Till the soil no more than twice before planting vegetables in the spring. One shallow tilling in the fall is all that’s needed before planting cover crops. If your soil has a cover crop of rye or wheat, mow it as close to the ground as possible to pulverize the vegetation. To till, set the tines at a depth of three inches for the first pass through the garden to kill the roots of the cover crop and expose the soil to the drying sun and wind. Allow three to five days before the second tilling, hoping it doesn’t rain during this drying-out period.
    Before tilling the garden a second time, set the tines to a depth of five inches and till the garden perpendicular to the direction of the first tilling. This pattern ensures a more uniform tilling and reduces the potential of compacting the pan layer of soil below the tilled layer.
    If your soil test recommendations call for amending with limestone, compost or fertilizers, apply them prior to the first tilling. As limestone is very slow in reacting in cold soils, the first tilling should be done as early in the spring as possible and the second tilling delayed one and a half to two weeks. This technique allows for the lime to react and begin correcting the pH.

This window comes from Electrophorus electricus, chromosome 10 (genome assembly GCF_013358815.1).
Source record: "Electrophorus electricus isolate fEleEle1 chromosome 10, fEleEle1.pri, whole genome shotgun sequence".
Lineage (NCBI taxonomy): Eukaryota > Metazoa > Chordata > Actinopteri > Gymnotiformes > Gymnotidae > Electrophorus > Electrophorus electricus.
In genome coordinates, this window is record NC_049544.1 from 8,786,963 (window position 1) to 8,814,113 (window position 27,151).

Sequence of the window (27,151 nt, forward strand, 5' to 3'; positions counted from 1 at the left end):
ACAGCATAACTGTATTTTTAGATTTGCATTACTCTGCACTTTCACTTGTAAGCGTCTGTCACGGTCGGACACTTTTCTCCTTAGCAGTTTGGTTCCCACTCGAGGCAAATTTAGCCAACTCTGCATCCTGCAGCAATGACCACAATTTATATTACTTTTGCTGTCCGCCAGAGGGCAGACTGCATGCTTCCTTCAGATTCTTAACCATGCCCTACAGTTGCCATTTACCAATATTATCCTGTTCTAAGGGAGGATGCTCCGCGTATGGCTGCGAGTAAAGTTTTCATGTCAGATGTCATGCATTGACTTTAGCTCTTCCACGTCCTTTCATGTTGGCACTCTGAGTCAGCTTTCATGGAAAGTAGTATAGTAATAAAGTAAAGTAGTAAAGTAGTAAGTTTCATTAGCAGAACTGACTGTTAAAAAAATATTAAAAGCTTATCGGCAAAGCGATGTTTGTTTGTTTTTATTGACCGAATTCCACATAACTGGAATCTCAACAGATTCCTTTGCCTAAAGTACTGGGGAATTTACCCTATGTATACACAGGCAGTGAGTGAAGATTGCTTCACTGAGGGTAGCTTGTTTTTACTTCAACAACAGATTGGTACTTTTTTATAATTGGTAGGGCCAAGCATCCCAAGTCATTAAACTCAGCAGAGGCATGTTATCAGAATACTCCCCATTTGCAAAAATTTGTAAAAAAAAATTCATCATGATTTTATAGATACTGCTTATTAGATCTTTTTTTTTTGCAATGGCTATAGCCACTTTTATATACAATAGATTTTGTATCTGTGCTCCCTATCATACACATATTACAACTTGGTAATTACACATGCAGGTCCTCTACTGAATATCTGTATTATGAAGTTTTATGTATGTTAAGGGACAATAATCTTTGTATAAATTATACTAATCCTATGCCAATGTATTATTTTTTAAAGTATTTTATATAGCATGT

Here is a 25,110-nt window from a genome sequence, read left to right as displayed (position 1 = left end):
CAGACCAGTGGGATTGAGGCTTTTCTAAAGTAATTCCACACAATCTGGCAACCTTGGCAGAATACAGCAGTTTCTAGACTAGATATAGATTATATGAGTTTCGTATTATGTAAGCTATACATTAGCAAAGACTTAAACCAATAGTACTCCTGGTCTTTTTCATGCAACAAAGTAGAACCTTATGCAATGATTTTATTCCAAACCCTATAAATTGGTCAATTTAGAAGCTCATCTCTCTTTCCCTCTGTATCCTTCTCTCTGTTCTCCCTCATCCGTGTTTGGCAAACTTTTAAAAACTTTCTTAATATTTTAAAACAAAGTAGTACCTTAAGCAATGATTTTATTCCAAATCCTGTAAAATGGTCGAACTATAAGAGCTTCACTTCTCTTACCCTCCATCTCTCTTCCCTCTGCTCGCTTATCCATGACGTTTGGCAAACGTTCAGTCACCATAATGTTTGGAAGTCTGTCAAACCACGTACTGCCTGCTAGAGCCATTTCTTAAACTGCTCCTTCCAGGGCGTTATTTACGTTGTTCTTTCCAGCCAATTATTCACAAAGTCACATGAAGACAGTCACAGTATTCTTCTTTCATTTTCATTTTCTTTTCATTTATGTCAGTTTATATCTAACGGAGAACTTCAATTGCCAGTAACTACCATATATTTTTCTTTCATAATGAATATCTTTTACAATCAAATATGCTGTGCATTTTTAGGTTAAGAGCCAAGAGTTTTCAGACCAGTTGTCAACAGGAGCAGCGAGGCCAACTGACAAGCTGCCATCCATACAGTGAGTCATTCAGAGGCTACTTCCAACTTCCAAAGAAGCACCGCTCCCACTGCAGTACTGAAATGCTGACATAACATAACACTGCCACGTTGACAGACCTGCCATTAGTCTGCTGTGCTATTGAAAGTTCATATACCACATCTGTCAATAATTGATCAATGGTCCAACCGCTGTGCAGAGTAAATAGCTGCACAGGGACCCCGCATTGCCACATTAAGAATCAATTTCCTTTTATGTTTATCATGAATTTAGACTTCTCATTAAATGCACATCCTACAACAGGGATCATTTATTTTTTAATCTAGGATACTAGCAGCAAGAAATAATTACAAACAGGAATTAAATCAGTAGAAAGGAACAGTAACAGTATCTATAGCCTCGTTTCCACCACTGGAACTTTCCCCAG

Care in tilling the soil reduces the loss of organic matter. Increasing the organic matter requires the addition of compost or animal manure. Many garden problems can be avoided by maintaining your soil’s organic matter concentration at five percent or above.


Ask Dr. Gouin your questions at DR.FRGouin@gmail.com. Please include your name and address.

A healthy and happy lawn gives no ground to weeds

A lot of people out there are trying to sell you weed-and-feed fertilizer. Don’t buy them — or you’re buying trouble. Here’s why they don’t always work — and may cause problems.
    Two different types of weed killers, aka herbicides, are blended with lawn fertilizers in formulating the so-called weed-and-feed blend. One kind is advertised to kill broadleaf weeds; another to kill crabgrass.